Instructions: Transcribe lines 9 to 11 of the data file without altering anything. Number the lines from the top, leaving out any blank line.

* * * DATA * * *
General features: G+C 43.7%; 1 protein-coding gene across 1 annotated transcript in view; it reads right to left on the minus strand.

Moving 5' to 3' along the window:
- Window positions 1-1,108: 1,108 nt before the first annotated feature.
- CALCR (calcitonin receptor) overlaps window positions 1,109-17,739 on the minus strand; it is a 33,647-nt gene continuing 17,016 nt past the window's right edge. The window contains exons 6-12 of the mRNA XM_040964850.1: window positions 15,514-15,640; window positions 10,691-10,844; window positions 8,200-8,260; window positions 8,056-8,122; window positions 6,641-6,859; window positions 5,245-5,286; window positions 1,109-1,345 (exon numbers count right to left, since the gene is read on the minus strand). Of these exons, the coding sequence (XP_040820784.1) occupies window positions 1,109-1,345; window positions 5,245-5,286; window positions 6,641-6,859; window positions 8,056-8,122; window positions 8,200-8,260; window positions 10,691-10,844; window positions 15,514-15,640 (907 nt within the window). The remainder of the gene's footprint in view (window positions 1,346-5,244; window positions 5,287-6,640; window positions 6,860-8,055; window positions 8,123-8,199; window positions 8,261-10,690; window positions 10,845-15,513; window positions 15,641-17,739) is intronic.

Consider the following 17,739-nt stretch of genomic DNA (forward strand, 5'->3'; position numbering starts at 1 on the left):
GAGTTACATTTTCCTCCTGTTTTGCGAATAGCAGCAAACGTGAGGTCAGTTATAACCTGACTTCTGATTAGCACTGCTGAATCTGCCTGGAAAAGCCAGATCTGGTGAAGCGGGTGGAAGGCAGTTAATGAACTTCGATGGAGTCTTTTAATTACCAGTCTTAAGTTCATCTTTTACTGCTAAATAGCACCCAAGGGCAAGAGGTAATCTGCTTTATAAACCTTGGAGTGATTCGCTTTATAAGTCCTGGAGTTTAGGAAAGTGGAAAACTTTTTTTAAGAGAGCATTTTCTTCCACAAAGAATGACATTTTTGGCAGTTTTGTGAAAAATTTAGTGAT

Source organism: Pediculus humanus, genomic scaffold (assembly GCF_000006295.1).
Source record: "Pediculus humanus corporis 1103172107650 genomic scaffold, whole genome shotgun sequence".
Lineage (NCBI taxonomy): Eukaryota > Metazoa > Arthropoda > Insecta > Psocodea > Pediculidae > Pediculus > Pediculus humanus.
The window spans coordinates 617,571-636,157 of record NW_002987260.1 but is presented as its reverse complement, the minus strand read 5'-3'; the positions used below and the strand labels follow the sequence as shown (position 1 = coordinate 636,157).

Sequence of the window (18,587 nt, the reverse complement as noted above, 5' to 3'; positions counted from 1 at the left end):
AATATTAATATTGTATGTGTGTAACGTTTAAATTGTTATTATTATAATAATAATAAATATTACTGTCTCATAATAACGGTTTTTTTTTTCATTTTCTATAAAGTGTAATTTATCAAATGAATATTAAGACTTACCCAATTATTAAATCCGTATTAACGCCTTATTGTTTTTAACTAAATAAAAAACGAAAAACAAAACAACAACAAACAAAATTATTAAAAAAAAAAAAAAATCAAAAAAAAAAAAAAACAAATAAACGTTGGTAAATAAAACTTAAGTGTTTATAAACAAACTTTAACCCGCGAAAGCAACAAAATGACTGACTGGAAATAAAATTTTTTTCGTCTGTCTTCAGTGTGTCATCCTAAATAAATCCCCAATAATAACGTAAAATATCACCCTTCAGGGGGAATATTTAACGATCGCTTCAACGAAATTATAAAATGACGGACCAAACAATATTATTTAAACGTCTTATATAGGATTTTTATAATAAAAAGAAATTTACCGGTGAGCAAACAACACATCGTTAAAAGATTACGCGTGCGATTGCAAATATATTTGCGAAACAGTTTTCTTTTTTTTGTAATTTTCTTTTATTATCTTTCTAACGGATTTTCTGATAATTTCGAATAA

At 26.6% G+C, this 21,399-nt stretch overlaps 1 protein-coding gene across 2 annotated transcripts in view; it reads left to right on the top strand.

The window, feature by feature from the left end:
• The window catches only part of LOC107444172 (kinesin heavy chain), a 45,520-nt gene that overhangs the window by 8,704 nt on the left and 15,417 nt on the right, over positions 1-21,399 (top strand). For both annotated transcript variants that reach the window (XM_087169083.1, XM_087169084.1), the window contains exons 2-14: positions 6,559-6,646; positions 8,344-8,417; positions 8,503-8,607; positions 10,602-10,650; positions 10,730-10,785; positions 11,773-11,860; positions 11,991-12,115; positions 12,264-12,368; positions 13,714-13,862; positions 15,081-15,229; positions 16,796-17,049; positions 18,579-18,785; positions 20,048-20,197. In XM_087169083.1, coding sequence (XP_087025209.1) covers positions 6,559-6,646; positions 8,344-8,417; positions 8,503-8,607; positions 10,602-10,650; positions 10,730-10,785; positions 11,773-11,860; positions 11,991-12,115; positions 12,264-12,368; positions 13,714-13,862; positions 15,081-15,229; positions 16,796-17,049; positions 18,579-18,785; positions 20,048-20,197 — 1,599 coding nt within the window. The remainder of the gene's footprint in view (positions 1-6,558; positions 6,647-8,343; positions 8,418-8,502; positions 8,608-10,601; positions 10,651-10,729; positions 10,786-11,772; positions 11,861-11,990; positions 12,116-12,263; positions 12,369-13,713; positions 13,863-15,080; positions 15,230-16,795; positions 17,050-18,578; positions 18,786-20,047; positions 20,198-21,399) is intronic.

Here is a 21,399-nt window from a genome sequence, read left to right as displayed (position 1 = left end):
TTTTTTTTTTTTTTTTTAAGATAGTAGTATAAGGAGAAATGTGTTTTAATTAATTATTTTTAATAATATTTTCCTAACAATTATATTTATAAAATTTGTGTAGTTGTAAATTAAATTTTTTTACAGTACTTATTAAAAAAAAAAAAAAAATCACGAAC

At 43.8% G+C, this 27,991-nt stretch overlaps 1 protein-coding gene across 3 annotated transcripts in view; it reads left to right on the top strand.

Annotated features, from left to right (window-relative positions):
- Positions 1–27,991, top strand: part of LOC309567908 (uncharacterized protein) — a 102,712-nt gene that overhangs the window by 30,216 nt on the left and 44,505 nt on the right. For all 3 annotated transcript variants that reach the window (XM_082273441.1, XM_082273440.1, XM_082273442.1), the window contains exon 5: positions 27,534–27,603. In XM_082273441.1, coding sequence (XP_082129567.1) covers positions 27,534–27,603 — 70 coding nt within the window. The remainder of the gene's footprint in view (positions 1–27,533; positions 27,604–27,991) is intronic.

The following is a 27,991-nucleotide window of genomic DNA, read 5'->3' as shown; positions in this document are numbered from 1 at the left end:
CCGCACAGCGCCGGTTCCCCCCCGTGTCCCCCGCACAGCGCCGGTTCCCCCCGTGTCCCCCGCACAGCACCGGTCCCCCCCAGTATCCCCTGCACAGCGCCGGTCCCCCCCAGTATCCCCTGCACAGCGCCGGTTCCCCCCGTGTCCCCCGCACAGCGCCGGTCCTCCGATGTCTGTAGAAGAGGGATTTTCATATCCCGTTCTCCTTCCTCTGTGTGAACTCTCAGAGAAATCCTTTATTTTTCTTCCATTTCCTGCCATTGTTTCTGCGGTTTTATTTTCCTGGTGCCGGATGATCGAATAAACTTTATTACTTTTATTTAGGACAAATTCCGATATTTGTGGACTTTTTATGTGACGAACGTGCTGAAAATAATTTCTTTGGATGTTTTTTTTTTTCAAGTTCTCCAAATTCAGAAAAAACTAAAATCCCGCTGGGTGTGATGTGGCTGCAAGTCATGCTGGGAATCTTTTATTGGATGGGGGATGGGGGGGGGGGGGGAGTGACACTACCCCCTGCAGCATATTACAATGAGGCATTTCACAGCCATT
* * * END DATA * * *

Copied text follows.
Lineage (NCBI taxonomy): Eukaryota > Metazoa > Arthropoda > Insecta > Psocodea > Pediculidae > Pediculus > Pediculus humanus.
The window spans coordinates 617,571-636,157 of record NW_002987260.1 but is presented as its reverse complement, the minus strand read 5'-3'; the positions used below and the strand labels follow the sequence as shown (position 1 = coordinate 636,157).

Sequence of the window (18,587 nt, the reverse complement as noted above, 5' to 3'; positions counted from 1 at the left end):